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At the beginning of 2007 the Colleges of Education, Engineering, and Technology here at Purdue University began an unprecedented collaboration. These colleges joined forces to recruit three to six outstanding new faculty members to develop the Innovations in P-12 STEM Education Initiative. This strategic initiative aims to develop new ways of engaging P-12 students in the fields of science, technology, engineering, and mathematics fields—with an emphasis on technology and engineering. It is vitally important to encourage young students in these areas in order to prepare the next generation of engineering or high-tech career professionals.

As a result of this initiative, three new faculty members joined Purdue in August. Monica Cardella, Eric Mann and Johannes Strobel come to Purdue with varied interests and backgrounds but a common goal—providing leadership in developing strategies to guide students towards technology and engineering pathways.

Monica Cardella, assistant professor of engineering education, comes to Purdue from the Center for Design Research at Stanford University where she was Postdoctoral Engineering Education Researcher at a Center for the Advancement of Scholarship in Engineering Education. She received her Ph.D. in Industrial Engineering at the University of Washington where she was a Graduate Research Associate at the Center for Engineering Learning and Teaching. Cardella’s research interests include engineering education, engineering design, mathematical thinking, and sketching.

Eric Mann, assistant professor of gifted education, was previously a Purdue University Department of Curriculum and Instruction visiting professor. He completed his Ph.D. in Educational Psychology with specializations in Gifted and Talented Education and Mathematics Education at the University of Connecticut. As a research associate with the National Research Center on the Gifted and Talented, he worked with a team to develop an enriched mathematics curriculum for under identified gifted populations. Mann’s research interests include the identification and development of creative talent in mathematics and science.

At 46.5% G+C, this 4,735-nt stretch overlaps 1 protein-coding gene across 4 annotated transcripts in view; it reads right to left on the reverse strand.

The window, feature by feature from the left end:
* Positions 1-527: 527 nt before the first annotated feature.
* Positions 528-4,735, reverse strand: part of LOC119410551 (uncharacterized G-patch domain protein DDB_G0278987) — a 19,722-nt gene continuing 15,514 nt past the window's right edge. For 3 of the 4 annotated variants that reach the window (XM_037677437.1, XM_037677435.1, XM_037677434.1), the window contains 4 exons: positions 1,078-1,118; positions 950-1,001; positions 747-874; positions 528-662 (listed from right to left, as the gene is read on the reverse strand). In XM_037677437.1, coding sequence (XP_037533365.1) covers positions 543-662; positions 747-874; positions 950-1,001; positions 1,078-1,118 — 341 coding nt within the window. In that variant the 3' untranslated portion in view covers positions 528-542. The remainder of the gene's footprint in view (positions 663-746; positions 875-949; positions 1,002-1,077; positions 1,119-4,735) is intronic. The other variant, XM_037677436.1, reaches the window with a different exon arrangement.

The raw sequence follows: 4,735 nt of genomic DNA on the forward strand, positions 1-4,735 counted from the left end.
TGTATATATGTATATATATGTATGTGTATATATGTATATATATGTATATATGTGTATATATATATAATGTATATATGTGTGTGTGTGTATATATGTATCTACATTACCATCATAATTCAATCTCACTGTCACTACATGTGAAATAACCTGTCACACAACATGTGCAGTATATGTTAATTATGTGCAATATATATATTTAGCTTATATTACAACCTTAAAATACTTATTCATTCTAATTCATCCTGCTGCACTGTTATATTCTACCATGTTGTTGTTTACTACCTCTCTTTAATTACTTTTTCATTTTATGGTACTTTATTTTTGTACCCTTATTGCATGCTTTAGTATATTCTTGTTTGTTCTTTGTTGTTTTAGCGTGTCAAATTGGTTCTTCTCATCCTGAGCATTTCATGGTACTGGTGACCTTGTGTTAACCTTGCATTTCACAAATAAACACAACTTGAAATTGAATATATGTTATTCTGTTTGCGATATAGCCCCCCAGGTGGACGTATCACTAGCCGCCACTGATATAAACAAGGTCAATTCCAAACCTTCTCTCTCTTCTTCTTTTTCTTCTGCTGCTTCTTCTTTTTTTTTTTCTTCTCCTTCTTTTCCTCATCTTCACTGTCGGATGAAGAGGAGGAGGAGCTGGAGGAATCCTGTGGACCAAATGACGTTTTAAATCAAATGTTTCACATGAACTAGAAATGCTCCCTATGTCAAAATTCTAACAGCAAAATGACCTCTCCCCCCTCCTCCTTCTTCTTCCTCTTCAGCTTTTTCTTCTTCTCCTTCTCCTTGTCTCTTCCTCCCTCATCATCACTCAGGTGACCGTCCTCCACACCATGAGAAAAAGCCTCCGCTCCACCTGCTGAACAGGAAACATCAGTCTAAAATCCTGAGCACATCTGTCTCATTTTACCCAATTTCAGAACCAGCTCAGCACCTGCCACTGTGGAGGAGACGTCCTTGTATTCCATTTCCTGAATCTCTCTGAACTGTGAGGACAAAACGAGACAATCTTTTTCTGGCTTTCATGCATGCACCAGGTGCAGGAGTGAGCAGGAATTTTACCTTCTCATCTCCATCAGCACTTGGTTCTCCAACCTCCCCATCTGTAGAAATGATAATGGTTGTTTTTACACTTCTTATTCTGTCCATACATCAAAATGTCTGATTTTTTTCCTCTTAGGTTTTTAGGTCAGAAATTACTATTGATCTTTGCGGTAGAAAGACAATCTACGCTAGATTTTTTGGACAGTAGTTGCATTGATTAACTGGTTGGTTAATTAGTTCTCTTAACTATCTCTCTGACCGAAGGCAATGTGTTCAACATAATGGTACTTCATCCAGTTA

Johannes Strobel, assistant professor of engineering education (.75) and educational technology (.25), comes to Purdue from the Centre for the Study of Learning and Performance at Concordia University, Montreal, Canada where he was an assistant professor in Educational Technology. His interests include the intersection between learning and technology. His research focus is on computers as modeling tools, problem solving in ill- structured and complex domains (engineering and history), epistemological beliefs and conceptual change, participatory design, and social computing.

The search continues. In the coming year the search committee will pursue highly qualified, interdisciplinary faculty to prepare and motivate the next generation of technology and engineering professionals through research and collaborative projects.

More information

If you are interested in more information about the Innovations in P-12 STEM Education Initiative, contact Melissa Dark, search committee chair and College of Technology assistant dean, at 765-494-7661 or dark@purdue.edu.

  • college of education magazine FALL 2007